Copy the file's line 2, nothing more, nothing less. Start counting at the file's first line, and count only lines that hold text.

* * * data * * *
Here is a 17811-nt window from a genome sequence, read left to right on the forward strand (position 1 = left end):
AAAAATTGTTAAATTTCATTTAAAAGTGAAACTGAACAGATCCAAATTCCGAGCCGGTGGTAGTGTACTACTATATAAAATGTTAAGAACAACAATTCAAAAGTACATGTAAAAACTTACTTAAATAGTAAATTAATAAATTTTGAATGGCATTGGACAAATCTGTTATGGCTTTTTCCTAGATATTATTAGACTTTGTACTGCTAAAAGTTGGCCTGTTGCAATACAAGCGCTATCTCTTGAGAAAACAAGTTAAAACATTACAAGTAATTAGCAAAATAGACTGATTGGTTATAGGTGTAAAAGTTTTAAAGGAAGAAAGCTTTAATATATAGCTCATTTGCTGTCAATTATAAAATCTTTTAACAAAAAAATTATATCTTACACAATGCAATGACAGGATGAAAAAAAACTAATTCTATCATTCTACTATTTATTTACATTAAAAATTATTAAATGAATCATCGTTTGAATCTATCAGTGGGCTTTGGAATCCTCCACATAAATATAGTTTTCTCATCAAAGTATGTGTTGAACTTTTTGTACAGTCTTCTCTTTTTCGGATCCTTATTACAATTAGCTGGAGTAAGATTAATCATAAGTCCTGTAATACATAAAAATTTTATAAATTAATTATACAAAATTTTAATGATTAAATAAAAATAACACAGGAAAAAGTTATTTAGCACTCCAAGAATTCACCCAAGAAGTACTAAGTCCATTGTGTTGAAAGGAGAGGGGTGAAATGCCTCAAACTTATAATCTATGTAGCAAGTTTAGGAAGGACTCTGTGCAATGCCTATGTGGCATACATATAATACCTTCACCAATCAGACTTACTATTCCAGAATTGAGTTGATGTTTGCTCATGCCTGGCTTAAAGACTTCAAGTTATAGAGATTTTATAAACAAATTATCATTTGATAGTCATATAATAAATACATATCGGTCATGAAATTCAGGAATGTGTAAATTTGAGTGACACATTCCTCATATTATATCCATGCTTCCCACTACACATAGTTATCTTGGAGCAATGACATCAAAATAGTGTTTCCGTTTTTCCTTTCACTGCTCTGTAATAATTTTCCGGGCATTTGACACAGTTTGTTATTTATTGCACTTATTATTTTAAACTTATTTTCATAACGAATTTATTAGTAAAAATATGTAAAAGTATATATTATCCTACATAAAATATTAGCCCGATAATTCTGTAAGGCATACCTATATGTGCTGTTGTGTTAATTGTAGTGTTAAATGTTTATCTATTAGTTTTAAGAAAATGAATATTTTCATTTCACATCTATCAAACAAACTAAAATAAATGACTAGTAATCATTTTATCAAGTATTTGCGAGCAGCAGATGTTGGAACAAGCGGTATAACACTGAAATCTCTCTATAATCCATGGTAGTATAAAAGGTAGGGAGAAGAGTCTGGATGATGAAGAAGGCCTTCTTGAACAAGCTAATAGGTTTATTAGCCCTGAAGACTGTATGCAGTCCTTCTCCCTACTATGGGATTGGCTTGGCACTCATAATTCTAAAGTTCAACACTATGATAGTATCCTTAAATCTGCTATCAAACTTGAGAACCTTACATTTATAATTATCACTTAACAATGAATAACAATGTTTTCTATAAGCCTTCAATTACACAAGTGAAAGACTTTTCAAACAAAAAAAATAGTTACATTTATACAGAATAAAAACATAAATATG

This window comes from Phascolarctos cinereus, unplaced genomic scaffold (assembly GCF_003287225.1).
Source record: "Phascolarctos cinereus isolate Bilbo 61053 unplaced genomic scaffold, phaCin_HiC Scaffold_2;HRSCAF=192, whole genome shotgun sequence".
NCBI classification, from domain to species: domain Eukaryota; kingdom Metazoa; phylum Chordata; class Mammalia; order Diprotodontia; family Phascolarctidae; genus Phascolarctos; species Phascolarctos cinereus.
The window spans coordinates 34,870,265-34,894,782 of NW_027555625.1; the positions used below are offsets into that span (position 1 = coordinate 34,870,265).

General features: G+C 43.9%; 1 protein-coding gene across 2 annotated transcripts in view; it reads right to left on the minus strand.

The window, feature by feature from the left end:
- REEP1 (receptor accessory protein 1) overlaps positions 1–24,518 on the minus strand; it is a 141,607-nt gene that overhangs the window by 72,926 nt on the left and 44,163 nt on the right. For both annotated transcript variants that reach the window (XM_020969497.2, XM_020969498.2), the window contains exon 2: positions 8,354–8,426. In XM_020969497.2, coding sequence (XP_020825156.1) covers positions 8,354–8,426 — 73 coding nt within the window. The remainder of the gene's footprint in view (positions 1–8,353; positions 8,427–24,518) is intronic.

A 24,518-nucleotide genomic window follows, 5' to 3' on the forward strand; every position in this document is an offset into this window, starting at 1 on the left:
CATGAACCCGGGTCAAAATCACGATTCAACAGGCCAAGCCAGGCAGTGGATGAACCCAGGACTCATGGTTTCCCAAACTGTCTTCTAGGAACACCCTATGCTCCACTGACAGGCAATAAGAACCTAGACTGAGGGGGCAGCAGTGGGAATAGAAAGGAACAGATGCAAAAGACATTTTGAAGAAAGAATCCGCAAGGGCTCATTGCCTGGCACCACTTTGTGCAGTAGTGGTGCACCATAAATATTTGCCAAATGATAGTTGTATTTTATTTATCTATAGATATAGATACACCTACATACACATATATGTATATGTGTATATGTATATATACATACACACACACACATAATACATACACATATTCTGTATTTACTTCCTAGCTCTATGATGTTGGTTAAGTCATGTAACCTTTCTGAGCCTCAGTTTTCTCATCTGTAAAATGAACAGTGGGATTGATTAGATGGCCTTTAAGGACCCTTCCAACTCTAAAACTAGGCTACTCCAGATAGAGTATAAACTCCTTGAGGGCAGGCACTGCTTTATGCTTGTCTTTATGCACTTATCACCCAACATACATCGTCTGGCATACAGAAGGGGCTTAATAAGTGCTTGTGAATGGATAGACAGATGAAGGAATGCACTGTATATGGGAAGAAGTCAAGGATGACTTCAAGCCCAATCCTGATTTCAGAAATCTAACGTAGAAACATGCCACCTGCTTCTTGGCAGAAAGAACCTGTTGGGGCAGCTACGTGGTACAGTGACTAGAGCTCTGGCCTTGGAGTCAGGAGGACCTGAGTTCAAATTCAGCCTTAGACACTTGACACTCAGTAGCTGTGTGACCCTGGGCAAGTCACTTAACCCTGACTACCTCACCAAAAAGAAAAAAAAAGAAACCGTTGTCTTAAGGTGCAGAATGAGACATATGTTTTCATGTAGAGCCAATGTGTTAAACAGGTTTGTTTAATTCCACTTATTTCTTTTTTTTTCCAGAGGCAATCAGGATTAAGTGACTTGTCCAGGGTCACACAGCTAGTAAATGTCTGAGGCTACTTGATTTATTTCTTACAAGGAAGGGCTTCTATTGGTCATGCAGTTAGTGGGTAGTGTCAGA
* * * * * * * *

AAAAATTGTTAAATTTCATTTAAAAGTGAAACTGAACAGATCCAAATTCCGAGCCGGTGGTAGTGTACTACTATATAAAATGTTAAGAACAACAATTCAAAAGTACATGTAAAAACTTACTTAAATAGTAAATTAATAAATTTTGAATGGCATTGGACAAATCTGTTATGGCTTTTTCCTAGATATTATTAGACTTTGTACTGCTAAAAGTTGGCCTGTTGCAATACAAGCGCTATCTCTTGAGAAAACAAGTTAAAACATTACAAGTAATTAGCAAAATAGACTGATTGGTTATAGGTGTAAAAGTTTTAAAGGAAGAAAGCTTTAATATATAGCTCATTTGCTGTCAATTATAAAATCTTTTAACAAAAAAATTATATCTTACACAATGCAATGACAGGATGAAAAAAAACTAATTCTATCATTCTACTATTTATTTACATTAAAAATTATTAAATGAATCATCGTTTGAATCTATCAGTGGGCTTTGGAATCCTCCACATAAATATAGTTTTCTCATCAAAGTATGTGTTGAACTTTTTGTACAGTCTTCTCTTTTTCGGATCCTTATTACAATTAGCTGGAGTAAGATTAATCATAAGTCCTGTAATACATAAAAATTTTATAAATTAATTATACAAAATTTTAATGATTAAATAAAAATAACACAGGAAAAAGTTATTTAGCACTCCAAGAATTCACCCAAGAAGTACTAAGTCCATTGTGTTGAAAGGAGAGGGGTGAAATGCCTCAAACTTATAATCTATGTAGCAAGTTTAGGAAGGACTCTGTGCAATGCCTATGTGGCATACATATAATACCTTCACCAATCAGACTTACTATTCCAGAATTGAGTTGATGTTTGCTCATGCCTGGCTTAAAGACTTCAAGTTATAGAGATTTTATAAACAAATTATCATTTGATAGTCATATAATAAATACATATCGGTCATGAAATTCAGGAATGTGTAAATTTGAGTGACACATTCCTCATATTATATCCATGCTTCCCACTACACATAGTTATCTTGGAGCAATGACATCAAAATAGTGTTTCCGTTTTTCCTTTCACTGCTCTGTAATAATTTTCCGGGCATTTGACACAGTTTGTTATTTATTGCACTTATTATTTTAAACTTATTTTCATAACGAATTTATTAGTAAAAATATGTAAAAGTATATATTATCCTACATAAAATATTAGCCCGATAATTCTGTAAGGCATACCTATATGTGCTGTTGTGTTAATTGTAGTGTTAAATGTTTATCTATTAGTTTTAAGAAAATGAATATTTTCATTTCACATCTATCAAACAAACTAAAATAAATGACTAGTAATCATTTTATCAAGTATTTGCGAGCAGCAGATGTTGGAACAAGCGGTATAACACTGAAATCTCTCTATAATCCATGGTAGTATAAAAGGTAGGGAGAAGAGTCTGGATGATGAAGAAGGCCTTCTTGAACAAGCTAATAGGTTTATTAGCCCTGAAGACTGTATGCAGTCCTTCTCCCTACTATGGGATTGGCTTGGCACTCATAATTCTAAAGTTCAACACTATGATAGTATCCTTAAATCTGCTATCAAACTTGAGAACCTTACATTTATAATTATCACTTAACAATGAATAACAATGTTTTCTATAAGCCTTCAATTACACAAGTGAAAGACTTTTCAAACAAAAAAAATAGTTACATTTATACAGAATAAAAACATAAATATG